What do you do when you want to file a complaint against your employer?
Do you file a complaint with the court, or is the complaint governed by the Worker’s Compensation Act (“the Act”)? Sandra Martin was faced with this dilemma in April 2015, when she alleged a claim for worker’s compensation benefits against her employer, Lincare Inc., a claim of assault and battery against Angela Stewart, a co-employee, and a tort of outrage claim against Stewart and Lincare.
Both Lincare and Stewart argued that the claims should be dismissed because they were due to be dismissed under the exclusivity provision of the Act.
In the above mentioned case of Ex parte Lincare, Inc., a Jefferson County trial court entered an order in which it severed the worker’s compensation claim from the tort claims for purposes of trial. In other words, the worker’s compensation claim and the tort claims were not to be tried together.
The trial court denied Lincare and Stewart’s motion to dismiss Martin’s tort claims and allowed the jury demand to remain for the tort claims. Lincare and Stewart filed a petition for a writ of mandamus.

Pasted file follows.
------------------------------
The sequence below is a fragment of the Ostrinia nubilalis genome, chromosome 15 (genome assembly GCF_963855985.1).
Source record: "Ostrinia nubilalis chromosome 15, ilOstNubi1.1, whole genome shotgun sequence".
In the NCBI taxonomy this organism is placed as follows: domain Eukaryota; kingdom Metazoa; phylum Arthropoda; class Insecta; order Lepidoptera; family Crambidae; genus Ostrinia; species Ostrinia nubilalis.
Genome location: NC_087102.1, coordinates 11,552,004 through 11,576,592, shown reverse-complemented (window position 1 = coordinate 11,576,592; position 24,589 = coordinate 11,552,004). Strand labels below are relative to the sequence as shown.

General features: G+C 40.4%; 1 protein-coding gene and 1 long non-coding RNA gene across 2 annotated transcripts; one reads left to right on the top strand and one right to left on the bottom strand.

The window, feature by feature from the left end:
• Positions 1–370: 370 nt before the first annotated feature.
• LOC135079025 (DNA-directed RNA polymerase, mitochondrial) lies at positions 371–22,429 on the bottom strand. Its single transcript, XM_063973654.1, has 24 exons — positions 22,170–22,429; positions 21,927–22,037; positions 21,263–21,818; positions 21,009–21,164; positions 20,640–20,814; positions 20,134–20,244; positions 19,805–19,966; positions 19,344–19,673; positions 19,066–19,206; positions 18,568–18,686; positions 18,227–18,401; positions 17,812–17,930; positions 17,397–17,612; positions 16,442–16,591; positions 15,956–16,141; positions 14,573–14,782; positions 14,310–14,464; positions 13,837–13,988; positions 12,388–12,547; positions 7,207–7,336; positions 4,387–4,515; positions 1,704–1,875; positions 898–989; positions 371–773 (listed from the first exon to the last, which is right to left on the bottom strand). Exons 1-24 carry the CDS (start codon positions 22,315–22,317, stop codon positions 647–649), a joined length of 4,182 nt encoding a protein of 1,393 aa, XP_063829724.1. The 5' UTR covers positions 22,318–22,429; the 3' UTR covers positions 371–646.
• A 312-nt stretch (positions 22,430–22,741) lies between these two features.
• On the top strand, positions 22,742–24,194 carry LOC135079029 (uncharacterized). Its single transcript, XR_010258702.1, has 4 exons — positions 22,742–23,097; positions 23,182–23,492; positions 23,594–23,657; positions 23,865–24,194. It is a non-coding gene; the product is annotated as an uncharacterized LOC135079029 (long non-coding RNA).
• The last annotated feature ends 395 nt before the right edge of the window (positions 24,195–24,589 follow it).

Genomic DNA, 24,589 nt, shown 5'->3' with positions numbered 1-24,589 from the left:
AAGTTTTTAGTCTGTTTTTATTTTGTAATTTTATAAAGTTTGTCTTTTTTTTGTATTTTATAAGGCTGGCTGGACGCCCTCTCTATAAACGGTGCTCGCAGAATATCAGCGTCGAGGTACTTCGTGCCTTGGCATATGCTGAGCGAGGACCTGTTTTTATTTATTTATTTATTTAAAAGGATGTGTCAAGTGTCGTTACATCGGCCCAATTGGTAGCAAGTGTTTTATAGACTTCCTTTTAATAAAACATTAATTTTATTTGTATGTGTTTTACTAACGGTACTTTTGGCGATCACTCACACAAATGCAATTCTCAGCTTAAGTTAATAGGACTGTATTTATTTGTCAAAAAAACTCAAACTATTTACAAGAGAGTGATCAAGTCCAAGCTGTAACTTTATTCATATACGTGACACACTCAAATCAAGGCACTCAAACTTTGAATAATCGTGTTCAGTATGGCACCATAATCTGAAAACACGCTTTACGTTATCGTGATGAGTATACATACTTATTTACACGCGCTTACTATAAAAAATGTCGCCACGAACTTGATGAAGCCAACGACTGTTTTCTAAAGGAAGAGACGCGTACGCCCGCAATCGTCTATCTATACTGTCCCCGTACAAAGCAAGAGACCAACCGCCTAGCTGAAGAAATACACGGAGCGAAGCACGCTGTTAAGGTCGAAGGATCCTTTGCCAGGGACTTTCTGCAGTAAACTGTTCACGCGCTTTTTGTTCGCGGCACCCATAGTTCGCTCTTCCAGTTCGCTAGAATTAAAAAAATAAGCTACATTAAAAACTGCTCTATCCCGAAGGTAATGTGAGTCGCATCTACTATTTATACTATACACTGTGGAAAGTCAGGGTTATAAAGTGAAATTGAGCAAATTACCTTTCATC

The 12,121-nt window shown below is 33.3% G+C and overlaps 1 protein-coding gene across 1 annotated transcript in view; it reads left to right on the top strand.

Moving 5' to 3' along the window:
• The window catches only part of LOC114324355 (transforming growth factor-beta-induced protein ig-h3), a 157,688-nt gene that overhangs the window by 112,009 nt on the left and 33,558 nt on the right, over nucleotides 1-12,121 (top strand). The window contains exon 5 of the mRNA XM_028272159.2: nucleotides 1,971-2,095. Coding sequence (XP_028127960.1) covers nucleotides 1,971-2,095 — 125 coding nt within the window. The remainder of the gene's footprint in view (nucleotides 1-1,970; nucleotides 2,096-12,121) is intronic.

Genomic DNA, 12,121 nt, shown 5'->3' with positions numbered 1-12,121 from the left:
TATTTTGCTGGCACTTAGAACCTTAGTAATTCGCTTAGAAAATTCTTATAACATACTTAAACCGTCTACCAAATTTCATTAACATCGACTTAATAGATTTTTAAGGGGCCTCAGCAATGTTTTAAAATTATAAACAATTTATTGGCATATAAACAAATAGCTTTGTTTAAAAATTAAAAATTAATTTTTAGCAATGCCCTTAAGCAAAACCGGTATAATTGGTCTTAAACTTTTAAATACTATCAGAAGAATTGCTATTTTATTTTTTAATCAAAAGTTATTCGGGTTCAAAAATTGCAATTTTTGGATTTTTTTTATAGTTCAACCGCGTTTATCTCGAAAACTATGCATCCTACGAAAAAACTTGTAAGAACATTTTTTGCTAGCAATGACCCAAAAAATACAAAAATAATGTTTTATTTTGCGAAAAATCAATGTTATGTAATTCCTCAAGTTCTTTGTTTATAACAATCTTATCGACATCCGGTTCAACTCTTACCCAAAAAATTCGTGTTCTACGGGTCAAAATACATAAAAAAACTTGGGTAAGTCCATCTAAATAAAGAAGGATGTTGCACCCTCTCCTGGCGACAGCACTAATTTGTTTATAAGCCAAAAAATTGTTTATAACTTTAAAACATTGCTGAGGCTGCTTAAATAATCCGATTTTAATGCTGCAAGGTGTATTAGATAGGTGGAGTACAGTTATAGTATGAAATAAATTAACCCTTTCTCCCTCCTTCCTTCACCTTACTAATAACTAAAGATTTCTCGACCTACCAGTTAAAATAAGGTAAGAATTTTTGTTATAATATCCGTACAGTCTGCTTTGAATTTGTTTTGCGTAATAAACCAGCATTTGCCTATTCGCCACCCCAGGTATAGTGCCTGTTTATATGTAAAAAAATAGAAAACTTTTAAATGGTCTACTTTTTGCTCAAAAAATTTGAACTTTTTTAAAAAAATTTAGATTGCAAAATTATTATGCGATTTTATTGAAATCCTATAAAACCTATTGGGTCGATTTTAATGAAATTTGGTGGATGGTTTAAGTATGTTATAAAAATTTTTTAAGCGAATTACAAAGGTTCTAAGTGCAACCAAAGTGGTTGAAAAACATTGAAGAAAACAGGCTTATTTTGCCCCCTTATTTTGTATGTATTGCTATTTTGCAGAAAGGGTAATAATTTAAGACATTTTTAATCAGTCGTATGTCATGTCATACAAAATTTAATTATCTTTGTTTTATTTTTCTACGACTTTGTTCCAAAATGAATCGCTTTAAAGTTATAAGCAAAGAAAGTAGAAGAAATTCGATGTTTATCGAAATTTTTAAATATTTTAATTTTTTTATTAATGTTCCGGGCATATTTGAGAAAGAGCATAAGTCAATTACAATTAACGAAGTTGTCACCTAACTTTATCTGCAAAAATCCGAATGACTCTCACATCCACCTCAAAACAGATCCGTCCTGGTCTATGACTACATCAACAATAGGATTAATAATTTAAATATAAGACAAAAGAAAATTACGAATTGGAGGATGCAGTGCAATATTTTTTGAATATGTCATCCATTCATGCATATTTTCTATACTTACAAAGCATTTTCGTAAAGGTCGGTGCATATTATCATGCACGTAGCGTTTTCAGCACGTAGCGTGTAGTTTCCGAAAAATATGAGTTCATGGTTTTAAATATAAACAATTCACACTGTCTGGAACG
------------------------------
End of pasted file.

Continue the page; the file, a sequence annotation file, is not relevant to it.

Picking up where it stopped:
A writ of mandamus is an extraordinary writ by a superior court ordering an inferior court to either do or refrain from doing something. The Supreme Court of Alabama granted Lincare and Stewart’s Writ of mandamus.
In Austin v. Ryan’s Family Steakhouses, The Supreme Court of Alabama held that because the assault alleged by Martin occurred during the scope of Martin’s employment, then Martin’s claims against Lincare were governed by the Act. The Supreme Court of Alabama also noted that Martin’s injuries occurred as a result of an “accident” as defined by the Act.
Since these issues are often times rather complex, then the next time that you find yourself faced with this dilemma, you need to consult with an experienced worker’s compensation attorney.
If you are hurt on the job, contact workers’ compensation attorney Joseph A. Ingram at (205) 335-2640.